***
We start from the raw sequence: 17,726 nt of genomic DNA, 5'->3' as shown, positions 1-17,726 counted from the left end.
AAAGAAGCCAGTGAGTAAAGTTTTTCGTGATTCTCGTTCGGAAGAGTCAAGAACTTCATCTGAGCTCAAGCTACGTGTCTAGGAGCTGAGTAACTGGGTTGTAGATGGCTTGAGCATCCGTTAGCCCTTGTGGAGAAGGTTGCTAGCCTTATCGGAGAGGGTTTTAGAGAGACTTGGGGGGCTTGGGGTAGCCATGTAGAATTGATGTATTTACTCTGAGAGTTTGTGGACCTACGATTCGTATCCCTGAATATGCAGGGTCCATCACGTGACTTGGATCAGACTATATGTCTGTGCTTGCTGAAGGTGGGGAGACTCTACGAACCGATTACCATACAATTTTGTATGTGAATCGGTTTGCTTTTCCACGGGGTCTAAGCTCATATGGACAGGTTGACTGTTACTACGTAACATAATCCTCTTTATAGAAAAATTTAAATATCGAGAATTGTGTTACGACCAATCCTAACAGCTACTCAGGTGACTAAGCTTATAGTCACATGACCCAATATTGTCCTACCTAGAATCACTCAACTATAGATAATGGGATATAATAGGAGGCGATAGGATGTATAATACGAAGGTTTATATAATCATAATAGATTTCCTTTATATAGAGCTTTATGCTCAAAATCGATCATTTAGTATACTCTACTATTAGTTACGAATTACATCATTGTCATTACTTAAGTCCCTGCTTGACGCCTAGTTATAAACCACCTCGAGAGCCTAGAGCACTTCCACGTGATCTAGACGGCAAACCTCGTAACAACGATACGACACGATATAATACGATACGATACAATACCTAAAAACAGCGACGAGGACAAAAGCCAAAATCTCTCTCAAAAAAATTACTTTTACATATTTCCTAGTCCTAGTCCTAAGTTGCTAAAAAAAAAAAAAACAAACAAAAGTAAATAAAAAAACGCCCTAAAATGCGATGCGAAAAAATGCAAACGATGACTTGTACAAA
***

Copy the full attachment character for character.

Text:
We start from the raw sequence: 17,726 nt of genomic DNA, 5'->3' as shown, positions 1-17,726 counted from the left end.
AAAGAAGCCAGTGAGTAAAGTTTTTCGTGATTCTCGTTCGGAAGAGTCAAGAACTTCATCTGAGCTCAAGCTACGTGTCTAGGAGCTGAGTAACTGGGTTGTAGATGGCTTGAGCATCCGTTAGCCCTTGTGGAGAAGGTTGCTAGCCTTATCGGAGAGGGTTTTAGAGAGACTTGGGGGGCTTGGGGTAGCCATGTAGAATTGATGTATTTACTCTGAGAGTTTGTGGACCTACGATTCGTATCCCTGAATATGCAGGGTCCATCACGTGACTTGGATCAGACTATATGTCTGTGCTTGCTGAAGGTGGGGAGACTCTACGAACCGATTACCATACAATTTTGTATGTGAATCGGTTTGCTTTTCCACGGGGTCTAAGCTCATATGGACAGGTTGACTGTTACTACGTAACATAATCCTCTTTATAGAAAAATTTAAATATCGAGAATTGTGTTACGACCAATCCTAACAGCTACTCAGGTGACTAAGCTTATAGTCACATGACCCAATATTGTCCTACCTAGAATCACTCAACTATAGATAATGGGATATAATAGGAGGCGATAGGATGTATAATACGAAGGTTTATATAATCATAATAGATTTCCTTTATATAGAGCTTTATGCTCAAAATCGATCATTTAGTATACTCTACTATTAGTTACGAATTACATCATTGTCATTACTTAAGTCCCTGCTTGACGCCTAGTTATAAACCACCTCGAGAGCCTAGAGCACTTCCACGTGATCTAGACGGCAAACCTCGTAACAACGATACGACACGATATAATACGATACGATACAATACCTAAAAACAGCGACGAGGACAAAAGCCAAAATCTCTCTCAAAAAAATTACTTTTACATATTTCCTAGTCCTAGTCCTAAGTTGCTAAAAAAAAAAAAAACAAACAAAAGTAAATAAAAAAACGCCCTAAAATGCGATGCGAAAAAATGCAAACGATGACTTGTACAAA